The morning after the first presidential debate, Steve Inskeep follows up with a set of voters in the battleground state of Georgia and asks whether their opinions of the nominees have shifted.
Steve Inskeep follows up with a set of voters in the swing state of Georgia. The morning after the presidential debate, he asks whether their opinions of Donald Trump and Hillary Clinton have changed.
Hillary Clinton and Donald Trump face off in their first presidential debate Monday night. As part of the coverage "Divided States," "Morning Edition" visits the battleground state of Georgia.
As part of Morning Edition's debate coverage "Divided States," Steve Inskeep visits Atlanta, and talks to business owner Tonia Hicks about what she thinks of Hillary Clinton and Donald Trump.
Police shootings in Tulsa, Okla., and Charlotte, N.C., sparked protests in those cities this week. At one, a protester said, "All of these are my people. So when one of is hurt, all of us is hurt."
A refugee fled Iran where he says he was often jailed. His goal is Australia, but he's landed on the Pacific island of Nauru. He has refugee status, but the trouble is finding a place to resettle him.
Carlson sued Fox News chief Roger Ailes for sexual harassment. In a statement Tuesday, Fox said Carlson "had not been treated with the respect and dignity that she and all our colleagues deserve."
Muck Rack makes it simple to find people, tweets, or articles that mention any name, keyword, company, hashtag etc. We've compiled this guide to help you make the most of your search.
Selecting a term
Start searching tweets, articles from media outlets, articles mentioned in tweets, journalists'
names, titles and bios with some suggested searches:
Companies or Topics (e.g. iPhone, Microsoft)
Phrases (e.g. "cloud computing") — use quotes to keep the terms together
Twitter handles (e.g. @username) — returns those who have mentioned or replied to
Names (e.g. "David Pogue")
Hashtags (e.g. #sxsw, #london2012)
Bio details (e.g. vegan, Olympics, father)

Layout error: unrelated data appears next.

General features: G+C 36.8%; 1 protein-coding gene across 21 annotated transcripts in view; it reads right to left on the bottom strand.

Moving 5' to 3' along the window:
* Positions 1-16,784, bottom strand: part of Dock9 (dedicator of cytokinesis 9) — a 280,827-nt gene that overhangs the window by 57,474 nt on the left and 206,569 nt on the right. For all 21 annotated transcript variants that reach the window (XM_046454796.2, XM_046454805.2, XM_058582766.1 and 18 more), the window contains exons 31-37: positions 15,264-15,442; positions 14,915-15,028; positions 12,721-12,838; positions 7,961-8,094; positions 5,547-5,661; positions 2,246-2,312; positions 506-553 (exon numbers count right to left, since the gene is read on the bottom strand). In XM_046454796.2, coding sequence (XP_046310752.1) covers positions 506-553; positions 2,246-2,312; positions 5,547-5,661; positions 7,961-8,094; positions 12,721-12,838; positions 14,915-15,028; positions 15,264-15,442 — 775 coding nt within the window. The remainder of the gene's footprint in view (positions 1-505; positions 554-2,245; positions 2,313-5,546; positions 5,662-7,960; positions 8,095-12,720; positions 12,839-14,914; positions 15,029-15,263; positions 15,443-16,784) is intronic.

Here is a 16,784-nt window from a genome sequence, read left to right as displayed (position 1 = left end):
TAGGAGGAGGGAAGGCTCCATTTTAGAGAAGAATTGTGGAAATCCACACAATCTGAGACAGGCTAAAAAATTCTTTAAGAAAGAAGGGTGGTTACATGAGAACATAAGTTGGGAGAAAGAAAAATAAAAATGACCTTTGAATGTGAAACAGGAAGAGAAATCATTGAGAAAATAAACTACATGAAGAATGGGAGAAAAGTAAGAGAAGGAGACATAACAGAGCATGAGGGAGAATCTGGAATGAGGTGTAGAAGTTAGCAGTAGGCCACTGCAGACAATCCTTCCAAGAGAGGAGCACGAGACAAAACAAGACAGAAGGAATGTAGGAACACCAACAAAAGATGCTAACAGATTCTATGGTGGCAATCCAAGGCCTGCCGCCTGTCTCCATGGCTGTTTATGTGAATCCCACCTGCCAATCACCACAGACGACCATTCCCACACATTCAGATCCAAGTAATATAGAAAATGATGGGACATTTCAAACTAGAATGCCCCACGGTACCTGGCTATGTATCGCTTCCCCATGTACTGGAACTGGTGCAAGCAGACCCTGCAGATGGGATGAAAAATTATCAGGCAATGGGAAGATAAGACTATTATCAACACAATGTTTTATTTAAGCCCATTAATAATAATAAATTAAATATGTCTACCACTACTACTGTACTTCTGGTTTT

Muck Rack's Advanced Search allows for many boolean operators.
Find results that mention multiple specified terms, use AND or
+. For example, ensure each result contains both Elon Musk and Mark Zuckerberg by
searching Obama AND Romney or Obama + Romney.
Use the operators OR or , to broaden your search when you'd like either of
multiple terms to appear in results. (This is the default behavior of our search when no operators
are used.) For example, search for democrat OR republican to find results that refer to
Democrats and/or Republicans.
Use NOT or - to subtract results from your search. For
example, searching Disney will yield results about the Walt Disney Company as well as Walt Disney
World Resort. To exclude mentions of Disney World, search for Disney -World or Disney
When using one of these operators with a phrase, enclose it in quotation marks. For example, you can
find results about smartphones excluding Apple's iPhone 4S by searching smartphone -"iPhone
Use parentheses to separate multiple
boolean phrases. For example, to find journalists talking about having fun in Disney World or
Disneyland, search for ("disney world" OR disneyland) AND fun.
An asterisk can be used to search for any variation of a root word truncated by the asterisk. For example, searching for admin* will return results for administrator, administration, administer, administered, etc.
A near operator is an AND operator where you can control the distance between the words. You can vary the distance the near operation uses by adding a forward slash and number (between 0-99) such as strawberries NEAR/10 "whipped cream", which means the strawberries must exist within 10 words of "whipped cream".